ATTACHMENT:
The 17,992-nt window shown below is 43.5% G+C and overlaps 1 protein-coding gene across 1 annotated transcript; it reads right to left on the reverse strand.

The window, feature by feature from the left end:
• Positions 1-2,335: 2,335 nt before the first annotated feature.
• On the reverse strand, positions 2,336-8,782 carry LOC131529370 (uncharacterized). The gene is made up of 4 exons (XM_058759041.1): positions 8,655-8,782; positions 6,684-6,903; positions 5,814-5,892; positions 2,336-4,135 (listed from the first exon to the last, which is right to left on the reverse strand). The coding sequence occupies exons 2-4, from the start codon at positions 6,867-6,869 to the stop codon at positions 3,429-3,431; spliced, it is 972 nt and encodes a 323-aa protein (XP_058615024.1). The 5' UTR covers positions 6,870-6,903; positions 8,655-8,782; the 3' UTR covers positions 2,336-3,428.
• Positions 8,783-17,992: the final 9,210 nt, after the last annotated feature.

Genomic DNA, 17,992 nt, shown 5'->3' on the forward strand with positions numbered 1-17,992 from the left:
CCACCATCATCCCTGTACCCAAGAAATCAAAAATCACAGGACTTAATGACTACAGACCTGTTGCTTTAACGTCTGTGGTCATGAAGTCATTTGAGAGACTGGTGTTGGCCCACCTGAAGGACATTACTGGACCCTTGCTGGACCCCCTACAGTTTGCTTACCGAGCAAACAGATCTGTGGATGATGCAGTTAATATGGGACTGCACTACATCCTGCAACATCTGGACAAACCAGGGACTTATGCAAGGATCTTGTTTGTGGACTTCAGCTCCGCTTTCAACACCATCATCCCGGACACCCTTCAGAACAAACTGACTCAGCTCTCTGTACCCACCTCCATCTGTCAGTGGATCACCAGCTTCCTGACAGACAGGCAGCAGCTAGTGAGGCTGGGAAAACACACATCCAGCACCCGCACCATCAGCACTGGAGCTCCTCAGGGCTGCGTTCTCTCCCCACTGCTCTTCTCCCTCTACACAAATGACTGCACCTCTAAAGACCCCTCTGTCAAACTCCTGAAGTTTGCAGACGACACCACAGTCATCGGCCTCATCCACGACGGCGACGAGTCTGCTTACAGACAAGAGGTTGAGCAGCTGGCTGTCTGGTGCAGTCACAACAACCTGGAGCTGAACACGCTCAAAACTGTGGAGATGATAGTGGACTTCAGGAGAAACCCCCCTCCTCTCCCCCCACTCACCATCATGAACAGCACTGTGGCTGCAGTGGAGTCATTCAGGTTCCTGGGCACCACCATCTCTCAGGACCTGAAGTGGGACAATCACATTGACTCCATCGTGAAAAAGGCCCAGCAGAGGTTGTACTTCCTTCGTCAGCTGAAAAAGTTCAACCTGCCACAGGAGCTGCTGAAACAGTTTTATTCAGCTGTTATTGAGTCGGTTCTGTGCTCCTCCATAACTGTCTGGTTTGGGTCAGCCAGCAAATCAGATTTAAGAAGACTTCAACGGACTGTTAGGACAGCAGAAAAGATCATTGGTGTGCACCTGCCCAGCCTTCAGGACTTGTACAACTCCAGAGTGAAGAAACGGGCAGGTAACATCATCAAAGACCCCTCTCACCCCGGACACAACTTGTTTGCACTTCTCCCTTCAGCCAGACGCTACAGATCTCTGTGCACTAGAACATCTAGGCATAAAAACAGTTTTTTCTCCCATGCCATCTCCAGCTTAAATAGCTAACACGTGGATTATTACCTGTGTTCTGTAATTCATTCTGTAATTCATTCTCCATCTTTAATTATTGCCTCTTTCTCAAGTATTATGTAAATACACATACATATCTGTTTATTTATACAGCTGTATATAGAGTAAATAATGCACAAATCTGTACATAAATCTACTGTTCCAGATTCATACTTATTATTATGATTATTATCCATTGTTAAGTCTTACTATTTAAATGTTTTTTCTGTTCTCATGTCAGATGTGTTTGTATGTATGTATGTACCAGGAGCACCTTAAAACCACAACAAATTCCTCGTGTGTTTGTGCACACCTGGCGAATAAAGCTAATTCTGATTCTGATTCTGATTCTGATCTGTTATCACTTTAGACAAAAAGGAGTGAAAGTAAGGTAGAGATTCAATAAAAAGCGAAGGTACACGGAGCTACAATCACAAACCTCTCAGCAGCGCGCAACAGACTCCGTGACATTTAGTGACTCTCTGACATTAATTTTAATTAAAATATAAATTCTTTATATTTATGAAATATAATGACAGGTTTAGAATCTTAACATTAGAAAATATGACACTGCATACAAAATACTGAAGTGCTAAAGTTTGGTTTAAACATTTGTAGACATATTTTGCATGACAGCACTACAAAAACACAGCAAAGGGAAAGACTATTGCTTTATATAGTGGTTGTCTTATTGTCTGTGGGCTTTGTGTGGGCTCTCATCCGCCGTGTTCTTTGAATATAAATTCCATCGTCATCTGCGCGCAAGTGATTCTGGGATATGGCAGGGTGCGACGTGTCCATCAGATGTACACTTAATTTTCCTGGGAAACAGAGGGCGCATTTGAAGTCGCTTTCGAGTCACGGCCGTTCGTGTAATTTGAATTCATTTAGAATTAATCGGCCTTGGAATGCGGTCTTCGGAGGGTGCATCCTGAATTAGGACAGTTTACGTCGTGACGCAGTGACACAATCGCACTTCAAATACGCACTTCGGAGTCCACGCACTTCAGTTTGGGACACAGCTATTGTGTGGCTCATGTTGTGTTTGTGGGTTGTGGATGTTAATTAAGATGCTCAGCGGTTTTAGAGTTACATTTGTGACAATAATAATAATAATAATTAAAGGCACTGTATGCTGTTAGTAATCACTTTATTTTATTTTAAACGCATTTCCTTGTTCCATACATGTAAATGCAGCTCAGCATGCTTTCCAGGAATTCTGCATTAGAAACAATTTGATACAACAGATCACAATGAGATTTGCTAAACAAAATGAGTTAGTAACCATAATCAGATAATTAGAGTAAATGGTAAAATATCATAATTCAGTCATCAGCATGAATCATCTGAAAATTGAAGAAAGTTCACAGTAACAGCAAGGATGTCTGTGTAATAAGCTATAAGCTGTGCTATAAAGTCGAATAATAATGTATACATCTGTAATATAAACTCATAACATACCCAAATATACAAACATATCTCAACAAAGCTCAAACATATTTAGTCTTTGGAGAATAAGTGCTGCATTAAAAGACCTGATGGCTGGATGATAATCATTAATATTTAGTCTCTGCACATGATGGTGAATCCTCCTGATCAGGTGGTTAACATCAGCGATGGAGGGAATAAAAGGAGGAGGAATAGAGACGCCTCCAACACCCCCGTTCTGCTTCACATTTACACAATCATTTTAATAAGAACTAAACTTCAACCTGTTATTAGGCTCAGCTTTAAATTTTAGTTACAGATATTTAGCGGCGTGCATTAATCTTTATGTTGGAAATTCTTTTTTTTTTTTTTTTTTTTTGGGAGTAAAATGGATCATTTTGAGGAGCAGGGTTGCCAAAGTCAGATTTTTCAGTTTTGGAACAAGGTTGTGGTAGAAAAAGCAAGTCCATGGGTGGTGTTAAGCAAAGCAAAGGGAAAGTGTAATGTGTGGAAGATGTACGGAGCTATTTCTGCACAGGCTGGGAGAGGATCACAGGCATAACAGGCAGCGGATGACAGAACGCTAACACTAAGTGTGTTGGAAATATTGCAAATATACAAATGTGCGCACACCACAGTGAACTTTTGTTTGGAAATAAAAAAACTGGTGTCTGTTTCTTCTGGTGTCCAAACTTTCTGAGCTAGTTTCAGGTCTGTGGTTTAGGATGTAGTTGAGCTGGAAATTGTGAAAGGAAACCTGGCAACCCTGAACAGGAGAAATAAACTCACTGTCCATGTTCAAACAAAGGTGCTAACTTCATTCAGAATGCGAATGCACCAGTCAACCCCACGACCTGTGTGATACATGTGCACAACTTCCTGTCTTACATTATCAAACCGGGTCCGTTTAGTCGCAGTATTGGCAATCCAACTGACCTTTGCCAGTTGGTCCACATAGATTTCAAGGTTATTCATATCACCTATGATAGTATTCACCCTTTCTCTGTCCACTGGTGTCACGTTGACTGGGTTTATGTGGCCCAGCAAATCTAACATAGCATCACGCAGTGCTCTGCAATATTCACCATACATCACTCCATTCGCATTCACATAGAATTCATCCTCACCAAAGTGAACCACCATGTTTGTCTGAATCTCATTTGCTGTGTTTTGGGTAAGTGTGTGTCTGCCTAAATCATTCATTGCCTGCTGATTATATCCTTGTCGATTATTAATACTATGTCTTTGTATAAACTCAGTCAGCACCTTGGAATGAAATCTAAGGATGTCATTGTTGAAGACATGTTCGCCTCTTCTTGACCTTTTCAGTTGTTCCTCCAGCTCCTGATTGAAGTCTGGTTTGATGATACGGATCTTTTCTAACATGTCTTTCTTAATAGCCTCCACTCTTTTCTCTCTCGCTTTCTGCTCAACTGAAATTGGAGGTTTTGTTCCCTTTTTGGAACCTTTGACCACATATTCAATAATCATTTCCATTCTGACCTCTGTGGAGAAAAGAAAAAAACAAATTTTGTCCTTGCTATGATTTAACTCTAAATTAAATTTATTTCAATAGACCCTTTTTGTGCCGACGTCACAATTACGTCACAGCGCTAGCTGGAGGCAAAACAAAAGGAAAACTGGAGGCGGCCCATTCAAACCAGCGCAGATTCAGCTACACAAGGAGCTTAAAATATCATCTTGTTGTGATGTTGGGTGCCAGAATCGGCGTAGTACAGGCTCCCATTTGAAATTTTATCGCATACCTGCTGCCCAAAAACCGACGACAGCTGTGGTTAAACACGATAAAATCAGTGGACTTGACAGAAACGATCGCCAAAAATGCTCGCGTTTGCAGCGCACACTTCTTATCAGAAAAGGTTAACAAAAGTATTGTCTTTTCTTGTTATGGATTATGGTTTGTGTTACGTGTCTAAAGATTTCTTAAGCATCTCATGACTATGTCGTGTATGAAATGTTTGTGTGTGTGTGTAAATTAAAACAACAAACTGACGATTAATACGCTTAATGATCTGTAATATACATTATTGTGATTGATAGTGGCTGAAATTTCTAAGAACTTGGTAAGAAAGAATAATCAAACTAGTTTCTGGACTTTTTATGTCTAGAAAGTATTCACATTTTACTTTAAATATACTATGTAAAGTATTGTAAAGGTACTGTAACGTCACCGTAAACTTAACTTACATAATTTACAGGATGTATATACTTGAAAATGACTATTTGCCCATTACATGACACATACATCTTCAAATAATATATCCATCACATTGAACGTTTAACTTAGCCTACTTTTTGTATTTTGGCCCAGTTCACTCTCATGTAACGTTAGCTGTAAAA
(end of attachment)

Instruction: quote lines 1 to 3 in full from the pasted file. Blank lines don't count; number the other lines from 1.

The 17,992-nt window shown below is 43.5% G+C and overlaps 1 protein-coding gene across 1 annotated transcript; it reads right to left on the reverse strand.

The window, feature by feature from the left end:
• Positions 1-2,335: 2,335 nt before the first annotated feature.